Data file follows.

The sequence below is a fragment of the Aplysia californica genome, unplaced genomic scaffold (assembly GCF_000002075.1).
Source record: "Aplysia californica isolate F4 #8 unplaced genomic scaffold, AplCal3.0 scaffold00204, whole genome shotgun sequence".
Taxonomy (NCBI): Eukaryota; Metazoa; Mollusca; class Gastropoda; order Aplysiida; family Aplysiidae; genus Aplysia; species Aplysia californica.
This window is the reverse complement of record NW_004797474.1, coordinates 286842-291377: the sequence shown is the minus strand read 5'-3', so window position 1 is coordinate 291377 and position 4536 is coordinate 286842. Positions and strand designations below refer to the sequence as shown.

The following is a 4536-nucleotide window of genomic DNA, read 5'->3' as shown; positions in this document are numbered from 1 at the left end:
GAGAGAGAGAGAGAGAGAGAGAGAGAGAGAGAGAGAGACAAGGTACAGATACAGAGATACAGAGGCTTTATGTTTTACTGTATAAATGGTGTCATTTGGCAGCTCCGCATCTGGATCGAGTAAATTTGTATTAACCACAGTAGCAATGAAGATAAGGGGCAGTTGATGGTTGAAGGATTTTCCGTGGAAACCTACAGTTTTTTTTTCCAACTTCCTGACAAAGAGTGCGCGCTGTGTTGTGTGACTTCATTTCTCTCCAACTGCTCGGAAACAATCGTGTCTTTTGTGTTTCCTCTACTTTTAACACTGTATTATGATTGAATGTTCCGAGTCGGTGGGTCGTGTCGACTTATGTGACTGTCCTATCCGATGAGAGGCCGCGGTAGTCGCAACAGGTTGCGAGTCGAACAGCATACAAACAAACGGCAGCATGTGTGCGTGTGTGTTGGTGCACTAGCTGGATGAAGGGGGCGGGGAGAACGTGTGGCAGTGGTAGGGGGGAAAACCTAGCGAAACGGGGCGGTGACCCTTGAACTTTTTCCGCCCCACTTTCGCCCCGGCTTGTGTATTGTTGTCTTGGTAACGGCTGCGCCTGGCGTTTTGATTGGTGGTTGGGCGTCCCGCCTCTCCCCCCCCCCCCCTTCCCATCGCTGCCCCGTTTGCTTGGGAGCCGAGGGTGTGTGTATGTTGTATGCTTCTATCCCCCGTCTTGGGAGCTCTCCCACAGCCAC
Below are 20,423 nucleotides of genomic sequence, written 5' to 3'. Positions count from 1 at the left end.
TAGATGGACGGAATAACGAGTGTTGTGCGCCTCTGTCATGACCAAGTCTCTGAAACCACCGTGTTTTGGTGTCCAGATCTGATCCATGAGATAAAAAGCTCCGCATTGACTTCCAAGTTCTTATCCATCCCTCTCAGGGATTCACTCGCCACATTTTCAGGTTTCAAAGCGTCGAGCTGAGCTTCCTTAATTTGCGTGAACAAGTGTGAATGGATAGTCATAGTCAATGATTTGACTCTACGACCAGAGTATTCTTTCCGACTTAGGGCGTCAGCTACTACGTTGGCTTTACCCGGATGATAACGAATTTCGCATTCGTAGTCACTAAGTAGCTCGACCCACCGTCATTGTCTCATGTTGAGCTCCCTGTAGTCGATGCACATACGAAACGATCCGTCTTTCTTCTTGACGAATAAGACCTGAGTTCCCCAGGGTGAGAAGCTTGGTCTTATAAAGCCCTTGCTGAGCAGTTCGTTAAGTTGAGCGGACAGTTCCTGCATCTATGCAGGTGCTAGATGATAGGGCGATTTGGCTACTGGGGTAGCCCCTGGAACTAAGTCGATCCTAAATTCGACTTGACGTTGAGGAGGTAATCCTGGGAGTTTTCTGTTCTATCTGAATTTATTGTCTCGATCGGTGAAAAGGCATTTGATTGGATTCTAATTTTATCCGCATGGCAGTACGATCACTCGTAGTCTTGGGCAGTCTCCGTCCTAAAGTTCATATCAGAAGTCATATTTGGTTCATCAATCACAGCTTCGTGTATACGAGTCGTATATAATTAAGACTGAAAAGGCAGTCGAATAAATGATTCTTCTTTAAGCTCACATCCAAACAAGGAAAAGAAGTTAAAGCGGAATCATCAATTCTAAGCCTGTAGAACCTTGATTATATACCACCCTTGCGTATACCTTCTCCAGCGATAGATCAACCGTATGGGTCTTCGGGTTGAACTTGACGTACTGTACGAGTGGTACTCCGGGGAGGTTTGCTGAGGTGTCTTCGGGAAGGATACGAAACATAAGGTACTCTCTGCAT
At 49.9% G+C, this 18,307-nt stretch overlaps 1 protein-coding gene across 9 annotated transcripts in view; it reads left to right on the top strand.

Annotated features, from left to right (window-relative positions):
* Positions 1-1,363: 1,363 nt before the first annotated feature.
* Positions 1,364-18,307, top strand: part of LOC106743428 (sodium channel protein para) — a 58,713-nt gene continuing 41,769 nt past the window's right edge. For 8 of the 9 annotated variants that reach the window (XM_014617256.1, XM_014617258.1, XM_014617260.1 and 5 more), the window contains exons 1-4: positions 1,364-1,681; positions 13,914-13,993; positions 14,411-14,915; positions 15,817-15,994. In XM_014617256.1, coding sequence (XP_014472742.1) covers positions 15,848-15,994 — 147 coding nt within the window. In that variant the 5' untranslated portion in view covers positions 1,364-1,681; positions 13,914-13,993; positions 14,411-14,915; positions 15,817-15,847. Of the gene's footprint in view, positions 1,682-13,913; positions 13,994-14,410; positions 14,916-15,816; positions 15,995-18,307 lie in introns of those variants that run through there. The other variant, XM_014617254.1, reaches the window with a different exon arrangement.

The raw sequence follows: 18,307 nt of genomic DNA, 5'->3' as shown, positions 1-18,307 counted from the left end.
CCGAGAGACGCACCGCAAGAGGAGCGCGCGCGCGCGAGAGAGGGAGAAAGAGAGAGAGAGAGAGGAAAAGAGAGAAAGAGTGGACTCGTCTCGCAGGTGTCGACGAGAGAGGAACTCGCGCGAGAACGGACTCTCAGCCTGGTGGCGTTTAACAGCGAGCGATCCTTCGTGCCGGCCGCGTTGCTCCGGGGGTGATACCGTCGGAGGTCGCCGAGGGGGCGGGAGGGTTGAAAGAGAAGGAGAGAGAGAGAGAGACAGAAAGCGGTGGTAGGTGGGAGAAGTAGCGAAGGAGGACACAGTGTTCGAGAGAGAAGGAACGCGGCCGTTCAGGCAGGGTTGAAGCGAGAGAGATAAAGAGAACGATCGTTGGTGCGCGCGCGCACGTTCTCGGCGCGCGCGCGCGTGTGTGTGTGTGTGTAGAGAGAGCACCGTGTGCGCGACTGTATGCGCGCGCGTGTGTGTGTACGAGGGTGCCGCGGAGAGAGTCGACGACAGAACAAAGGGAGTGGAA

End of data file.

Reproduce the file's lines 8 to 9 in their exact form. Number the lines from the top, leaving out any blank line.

TAGATGGACGGAATAACGAGTGTTGTGCGCCTCTGTCATGACCAAGTCTCTGAAACCACCGTGTTTTGGTGTCCAGATCTGATCCATGAGATAAAAAGCTCCGCATTGACTTCCAAGTTCTTATCCATCCCTCTCAGGGATTCACTCGCCACATTTTCAGGTTTCAAAGCGTCGAGCTGAGCTTCCTTAATTTGCGTGAACAAGTGTGAATGGATAGTCATAGTCAATGATTTGACTCTACGACCAGAGTATTCTTTCCGACTTAGGGCGTCAGCTACTACGTTGGCTTTACCCGGATGATAACGAATTTCGCATTCGTAGTCACTAAGTAGCTCGACCCACCGTCATTGTCTCATGTTGAGCTCCCTGTAGTCGATGCACATACGAAACGATCCGTCTTTCTTCTTGACGAATAAGACCTGAGTTCCCCAGGGTGAGAAGCTTGGTCTTATAAAGCCCTTGCTGAGCAGTTCGTTAAGTTGAGCGGACAGTTCCTGCATCTATGCAGGTGCTAGATGATAGGGCGATTTGGCTACTGGGGTAGCCCCTGGAACTAAGTCGATCCTAAATTCGACTTGACGTTGAGGAGGTAATCCTGGGAGTTTTCTGTTCTATCTGAATTTATTGTCTCGATCGGTGAAAAGGCATTTGATTGGATTCTAATTTTATCCGCATGGCAGTACGATCACTCGTAGTCTTGGGCAGTCTCCGTCCTAAAGTTCATATCAGAAGTCATATTTGGTTCATCAATCACAGCTTCGTGTATACGAGTCGTATATAATTAAGACTGAAAAGGCAGTCGAATAAATGATTCTTCTTTAAGCTCACATCCAAACAAGGAAAAGAAGTTAAAGCGGAATCATCAATTCTAAGCCTGTAGAACCTTGATTATATACCACCCTTGCGTATACCTTCTCCAGCGATAGATCAACCGTATGGGTCTTCGGGTTGAACTTGACGTACTGTACGAGTGGTACTCCGGGGAGGTTTGCTGAGGTGTCTTCGGGAAGGATACGAAACATAAGGTACTCTCTGCAT
At 49.9% G+C, this 18,307-nt stretch overlaps 1 protein-coding gene across 9 annotated transcripts in view; it reads left to right on the top strand.